Building off of the audit authored by State Senator Dave Cortese, San Jose must ensure every city-funded homeless program has measurable outcomes. Programs falling far short of these metrics should be discontinued or heavily reworked so our taxpayer dollars go to the most cost-effective solutions.

So what does success look like, Alex?” – That’s what District 6 voter Jonathan asked me recently.

How We Know Our Homeless Efforts are Succeeding
City Staff Focused on Outcomes

 

Details

How We Know Our Homeless Efforts are Succeeding:

  1. The city cost per unhoused person drops by at least $10,000 by 2028.
  2. The ratio of households in housing compared to those becoming homeless drops below 1.0 during my four-year term (in 2022 in our county, for every 1 household we housed, 1.7 more became homeless, which means homelessness increased last year).
  3. By 2032, San Jose’s overall homeless count is cut in half from the most recent count.
  4. San Joseans no longer cite homelessness as their top quality of life concern.

Together, let’s implement policies that spend public money efficiently and ensure everyone has a roof over their head to fix the biggest issue on our hands right now.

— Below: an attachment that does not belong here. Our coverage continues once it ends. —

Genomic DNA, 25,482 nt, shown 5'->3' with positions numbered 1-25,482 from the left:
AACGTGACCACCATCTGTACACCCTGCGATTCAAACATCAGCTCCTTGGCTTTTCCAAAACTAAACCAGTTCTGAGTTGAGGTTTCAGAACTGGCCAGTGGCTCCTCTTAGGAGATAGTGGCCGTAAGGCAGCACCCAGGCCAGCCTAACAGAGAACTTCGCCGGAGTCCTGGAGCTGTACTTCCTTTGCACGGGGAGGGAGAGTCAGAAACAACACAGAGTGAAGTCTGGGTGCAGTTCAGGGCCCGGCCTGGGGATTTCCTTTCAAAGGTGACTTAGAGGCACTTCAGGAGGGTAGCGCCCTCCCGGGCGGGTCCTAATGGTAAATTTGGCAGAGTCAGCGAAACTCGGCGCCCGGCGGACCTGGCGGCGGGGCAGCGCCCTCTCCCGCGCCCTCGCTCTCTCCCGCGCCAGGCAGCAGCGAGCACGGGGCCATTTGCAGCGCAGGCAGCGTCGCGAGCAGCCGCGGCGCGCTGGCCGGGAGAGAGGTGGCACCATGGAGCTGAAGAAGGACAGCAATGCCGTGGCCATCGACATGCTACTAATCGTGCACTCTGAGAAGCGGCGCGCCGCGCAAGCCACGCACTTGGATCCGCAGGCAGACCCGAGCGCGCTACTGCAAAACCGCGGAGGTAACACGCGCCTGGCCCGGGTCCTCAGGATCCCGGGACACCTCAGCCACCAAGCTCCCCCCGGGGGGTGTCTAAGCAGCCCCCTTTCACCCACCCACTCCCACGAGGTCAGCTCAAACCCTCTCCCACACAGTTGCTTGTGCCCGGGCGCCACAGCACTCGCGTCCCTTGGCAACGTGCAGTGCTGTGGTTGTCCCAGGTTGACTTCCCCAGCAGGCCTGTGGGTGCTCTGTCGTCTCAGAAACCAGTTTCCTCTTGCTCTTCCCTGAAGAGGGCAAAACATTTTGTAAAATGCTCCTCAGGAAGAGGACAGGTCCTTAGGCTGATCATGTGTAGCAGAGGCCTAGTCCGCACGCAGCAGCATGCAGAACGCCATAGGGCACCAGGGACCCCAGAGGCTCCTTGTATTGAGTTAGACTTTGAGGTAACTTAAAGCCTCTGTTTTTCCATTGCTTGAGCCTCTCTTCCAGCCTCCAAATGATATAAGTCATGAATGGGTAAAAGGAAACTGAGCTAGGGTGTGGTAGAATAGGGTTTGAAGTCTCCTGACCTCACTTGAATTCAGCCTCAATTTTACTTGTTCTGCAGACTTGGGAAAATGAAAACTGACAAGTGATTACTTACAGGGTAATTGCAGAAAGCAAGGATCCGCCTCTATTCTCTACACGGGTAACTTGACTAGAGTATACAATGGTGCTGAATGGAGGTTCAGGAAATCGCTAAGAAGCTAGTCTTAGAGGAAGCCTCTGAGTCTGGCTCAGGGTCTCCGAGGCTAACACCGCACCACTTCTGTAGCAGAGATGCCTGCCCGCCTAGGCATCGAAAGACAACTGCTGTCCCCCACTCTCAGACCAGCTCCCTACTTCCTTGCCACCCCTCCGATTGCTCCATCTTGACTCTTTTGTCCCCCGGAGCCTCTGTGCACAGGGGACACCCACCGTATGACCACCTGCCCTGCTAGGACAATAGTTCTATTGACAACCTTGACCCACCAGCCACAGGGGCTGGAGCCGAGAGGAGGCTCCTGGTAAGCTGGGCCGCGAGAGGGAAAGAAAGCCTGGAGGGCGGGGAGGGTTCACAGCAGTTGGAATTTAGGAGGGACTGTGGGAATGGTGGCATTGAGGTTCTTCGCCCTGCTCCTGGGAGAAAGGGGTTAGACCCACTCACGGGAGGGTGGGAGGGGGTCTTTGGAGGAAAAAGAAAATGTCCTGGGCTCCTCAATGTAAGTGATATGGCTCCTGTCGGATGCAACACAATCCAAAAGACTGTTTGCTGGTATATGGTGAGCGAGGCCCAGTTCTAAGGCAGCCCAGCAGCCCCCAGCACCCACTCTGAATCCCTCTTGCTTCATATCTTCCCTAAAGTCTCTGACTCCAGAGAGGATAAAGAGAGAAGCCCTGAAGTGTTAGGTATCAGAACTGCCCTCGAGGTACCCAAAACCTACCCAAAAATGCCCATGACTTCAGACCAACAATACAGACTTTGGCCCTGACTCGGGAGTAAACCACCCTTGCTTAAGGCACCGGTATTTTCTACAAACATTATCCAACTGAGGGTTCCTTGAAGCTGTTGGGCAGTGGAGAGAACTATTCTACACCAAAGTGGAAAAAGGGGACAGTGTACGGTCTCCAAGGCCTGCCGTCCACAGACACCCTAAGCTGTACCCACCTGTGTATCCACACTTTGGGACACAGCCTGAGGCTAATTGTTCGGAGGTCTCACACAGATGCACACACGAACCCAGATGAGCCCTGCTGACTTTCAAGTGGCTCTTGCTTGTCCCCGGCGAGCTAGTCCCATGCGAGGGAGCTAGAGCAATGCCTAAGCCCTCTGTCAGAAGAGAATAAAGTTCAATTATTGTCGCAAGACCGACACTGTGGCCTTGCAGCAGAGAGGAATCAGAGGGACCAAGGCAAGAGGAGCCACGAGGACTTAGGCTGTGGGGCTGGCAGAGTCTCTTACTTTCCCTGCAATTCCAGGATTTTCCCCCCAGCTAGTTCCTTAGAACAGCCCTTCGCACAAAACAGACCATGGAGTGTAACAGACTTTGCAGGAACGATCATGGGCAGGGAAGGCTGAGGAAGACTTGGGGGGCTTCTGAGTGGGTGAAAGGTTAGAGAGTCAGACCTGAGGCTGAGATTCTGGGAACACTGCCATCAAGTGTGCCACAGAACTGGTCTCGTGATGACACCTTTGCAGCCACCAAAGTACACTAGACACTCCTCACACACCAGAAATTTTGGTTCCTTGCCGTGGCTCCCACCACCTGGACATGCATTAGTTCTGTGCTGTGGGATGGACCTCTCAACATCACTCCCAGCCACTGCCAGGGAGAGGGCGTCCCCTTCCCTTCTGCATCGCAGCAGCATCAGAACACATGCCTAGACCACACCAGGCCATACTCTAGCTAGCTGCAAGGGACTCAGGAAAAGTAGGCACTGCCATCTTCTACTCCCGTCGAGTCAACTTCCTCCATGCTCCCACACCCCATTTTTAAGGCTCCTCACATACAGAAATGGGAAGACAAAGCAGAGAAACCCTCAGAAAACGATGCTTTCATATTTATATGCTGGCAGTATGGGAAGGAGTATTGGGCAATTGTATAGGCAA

City Staff Focused on Outcomes: Working smart and achieving outcomes means focusing on our highest priorities. In most jobs, that means a higher-priority task can leapfrog a lower-priority one, even if it comes later. That’s how planning should work too. 

  • City staff must take a more active role in ensuring San Jose meets our City’s annual housing goals by encouraging developers on projects to maximize the number of homes and maximizing the number of affordable homes.
  • We fell way short of our affordable housing goals in the last eight years. We can’t afford to do so again. City staff can’t control the economy; they can influence where and how much housing gets built. They need to take a more active role in ensuring we meet our state-mandated goals. Let’s hold each other accountable for this failure and do better in the future.
  • I believe the planning process is too slow. I’m going to ask a member of my team to shadow any significant development project in District 6 from inception to approval. This will help me better understand where there are roadblocks in the process and recommend changes.
  • The City’s planning department should maintain all the development projects in a tracking document. Regardless of when the permit was filed, projects that come closest to meeting city goals – such as emphasizing innovative transportation solutions or including lots of  affordable housing – are moved to the top of the list for staff to work on first.